The process of securing the necessary licenses or partnerships to operate in a
given jurisdiction may take longer than we anticipate. In addition, legislative
or regulatory restrictions and gaming taxes may make it less attractive or more
difficult for us to do business in a particular jurisdiction. Further, certain
jurisdictions require us to have a relationship with a bricks-and-mortar casino
or other land-based partner for online sports betting access, which tends to
increase our costs of revenue. Jurisdictions that have established state or
government-run monopolies may limit opportunities for private operators such as
us.

States and some local governments impose tax rates on online casino and sports
betting, which may vary substantially between states. We are also subject to a
federal excise tax of 0.25% on the amount of each sports bet placed. We believe
the jurisdictions that will create the most compelling levels of profitability
for us are jurisdictions with both online casino and sports betting at favorable
tax rates.
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Ability to acquire, retain and monetize customers

Our ability to effectively market is critical to operational success. Using
experience, dynamic learnings and analytics, we leverage marketing to acquire,
convert, retain and/or re-engage customers. We use a variety of earned media and
paid marketing channels, in combination with compelling offers and unique game
and site features, to attract and engage customers. Furthermore, we continuously
optimize our marketing spend using data collected from our operations. Our
marketing spend is based on a return-on-investment model that considers a
variety of factors, including the products offered in the jurisdiction, the
performance of different marketing channels, predicted lifetime value, marginal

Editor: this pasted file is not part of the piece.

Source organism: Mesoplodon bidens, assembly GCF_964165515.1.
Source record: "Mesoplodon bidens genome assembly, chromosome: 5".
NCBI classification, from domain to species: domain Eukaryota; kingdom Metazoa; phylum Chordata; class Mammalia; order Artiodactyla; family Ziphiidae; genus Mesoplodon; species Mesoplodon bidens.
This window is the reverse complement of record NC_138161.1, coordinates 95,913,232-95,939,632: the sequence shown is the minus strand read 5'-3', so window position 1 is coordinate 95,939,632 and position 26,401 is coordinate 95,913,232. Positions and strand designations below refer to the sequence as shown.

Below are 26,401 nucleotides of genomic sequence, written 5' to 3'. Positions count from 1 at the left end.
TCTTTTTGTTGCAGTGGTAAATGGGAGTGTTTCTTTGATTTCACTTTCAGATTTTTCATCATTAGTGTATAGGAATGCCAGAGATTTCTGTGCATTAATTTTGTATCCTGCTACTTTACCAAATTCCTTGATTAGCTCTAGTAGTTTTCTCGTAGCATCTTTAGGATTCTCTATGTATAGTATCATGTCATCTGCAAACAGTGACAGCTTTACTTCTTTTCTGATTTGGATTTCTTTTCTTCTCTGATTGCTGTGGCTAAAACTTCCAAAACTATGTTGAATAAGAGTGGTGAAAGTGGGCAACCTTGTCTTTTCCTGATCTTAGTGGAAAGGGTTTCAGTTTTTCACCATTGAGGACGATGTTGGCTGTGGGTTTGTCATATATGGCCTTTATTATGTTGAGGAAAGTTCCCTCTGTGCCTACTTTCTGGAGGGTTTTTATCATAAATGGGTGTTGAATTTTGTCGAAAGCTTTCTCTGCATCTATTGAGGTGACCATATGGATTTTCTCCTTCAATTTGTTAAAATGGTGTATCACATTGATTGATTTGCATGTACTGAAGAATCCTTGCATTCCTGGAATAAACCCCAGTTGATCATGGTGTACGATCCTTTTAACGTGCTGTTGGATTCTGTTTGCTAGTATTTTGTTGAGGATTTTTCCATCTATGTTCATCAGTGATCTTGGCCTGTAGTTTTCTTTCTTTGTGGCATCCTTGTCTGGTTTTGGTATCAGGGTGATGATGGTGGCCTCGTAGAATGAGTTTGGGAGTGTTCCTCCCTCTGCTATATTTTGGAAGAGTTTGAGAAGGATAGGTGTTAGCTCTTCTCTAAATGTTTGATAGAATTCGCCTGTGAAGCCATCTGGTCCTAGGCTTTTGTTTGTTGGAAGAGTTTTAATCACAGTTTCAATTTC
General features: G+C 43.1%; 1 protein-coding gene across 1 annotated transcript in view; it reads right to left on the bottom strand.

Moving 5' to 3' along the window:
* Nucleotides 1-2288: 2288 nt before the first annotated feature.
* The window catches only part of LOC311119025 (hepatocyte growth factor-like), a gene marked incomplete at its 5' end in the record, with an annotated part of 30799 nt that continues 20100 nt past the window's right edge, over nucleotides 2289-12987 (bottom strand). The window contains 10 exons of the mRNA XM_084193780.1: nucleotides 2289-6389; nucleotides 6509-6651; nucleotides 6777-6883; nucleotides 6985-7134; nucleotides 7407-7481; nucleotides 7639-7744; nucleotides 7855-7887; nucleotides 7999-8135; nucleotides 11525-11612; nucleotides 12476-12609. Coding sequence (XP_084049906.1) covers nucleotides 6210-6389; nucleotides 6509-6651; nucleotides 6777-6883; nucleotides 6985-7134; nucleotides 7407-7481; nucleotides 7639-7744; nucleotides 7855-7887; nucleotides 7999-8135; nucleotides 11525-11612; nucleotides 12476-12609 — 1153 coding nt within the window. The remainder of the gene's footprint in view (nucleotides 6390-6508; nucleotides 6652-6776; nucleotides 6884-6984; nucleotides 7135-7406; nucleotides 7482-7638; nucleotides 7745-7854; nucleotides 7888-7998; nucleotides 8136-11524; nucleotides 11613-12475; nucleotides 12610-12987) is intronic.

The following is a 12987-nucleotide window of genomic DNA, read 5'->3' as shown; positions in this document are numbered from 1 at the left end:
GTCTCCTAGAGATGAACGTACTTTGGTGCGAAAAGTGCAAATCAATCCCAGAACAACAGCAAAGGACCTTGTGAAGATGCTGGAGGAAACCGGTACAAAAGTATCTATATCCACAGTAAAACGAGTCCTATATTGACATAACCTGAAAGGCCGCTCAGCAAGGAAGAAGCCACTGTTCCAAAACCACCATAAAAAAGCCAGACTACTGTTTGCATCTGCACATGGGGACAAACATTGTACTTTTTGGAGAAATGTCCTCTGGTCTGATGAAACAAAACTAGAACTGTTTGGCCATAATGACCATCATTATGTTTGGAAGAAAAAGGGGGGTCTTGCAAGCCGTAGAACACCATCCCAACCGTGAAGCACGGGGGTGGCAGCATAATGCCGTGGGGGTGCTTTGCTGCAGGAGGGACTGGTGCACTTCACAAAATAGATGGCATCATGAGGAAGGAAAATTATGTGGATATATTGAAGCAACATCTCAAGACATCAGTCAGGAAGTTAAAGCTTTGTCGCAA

costs and expenses and behavior of customers across various product offerings.

With respect to paid marketing, we use a broad array of advertising channels,
including television, radio, social media platforms, sponsorships, affiliates
and paid search, and other digital channels. We also use other forms of
marketing and outreach, such as our social media channels, first-party websites,
media interviews and other media spots and organic searches. These efforts are
concentrated within the specific jurisdictions where we operate or intend to
operate. We believe there is significant benefit to having a flexible approach
to advertising spending as we can quickly redirect our advertising spending
based on dynamic testing of which advertising methods and channels are working
and which ones are not.

These investments and personalized promotions are intended to increase consumer
awareness and drive engagement. While we have some data points, particularly in
New Jersey, of the effectiveness of our marketing and promotion activities, our
limited operating history and the relative novelty of the U.S. online casino and
sports betting industries make it difficult for us to predict when we will
achieve our longer-term profitability objectives.

Betting risk management

The online casino and retail and online sports betting businesses are
characterized by an element of chance. Accordingly, we employ theoretical win
rates to estimate what a certain type of online casino wager or retail or online
sports bet, on average, will win or lose in the long run. Revenue is impacted by
variations in the hold percentage (the ratio of winnings to total amount bet)
with respect to the online casino and retail and online sports betting we offer
to our customers. We use the hold percentage as an indicator of an online casino
game or retail or online sports bet's performance against its expected outcome.
Although each online casino wager or retail or online sports bet generally
performs within a defined statistical range of outcomes in the long run, actual
outcomes may vary for any given period, particularly in the short term. In the
short term, for online casino and retail and online sports betting, the element
of chance may affect win rates (hold percentages); these win rates, particularly
for retail and online sports betting, may also be affected in the short term by
factors that are largely beyond our control, such as unanticipated event
outcomes, a customer's skill, experience and behavior, the mix of games played
or bets placed, the financial resources of customers, the volume of bets placed
and the amount of time spent betting. For online casino games, it is possible a
random number generator outcome or game will malfunction and award errant
prizes. For retail and online sports betting, it is possible that our platform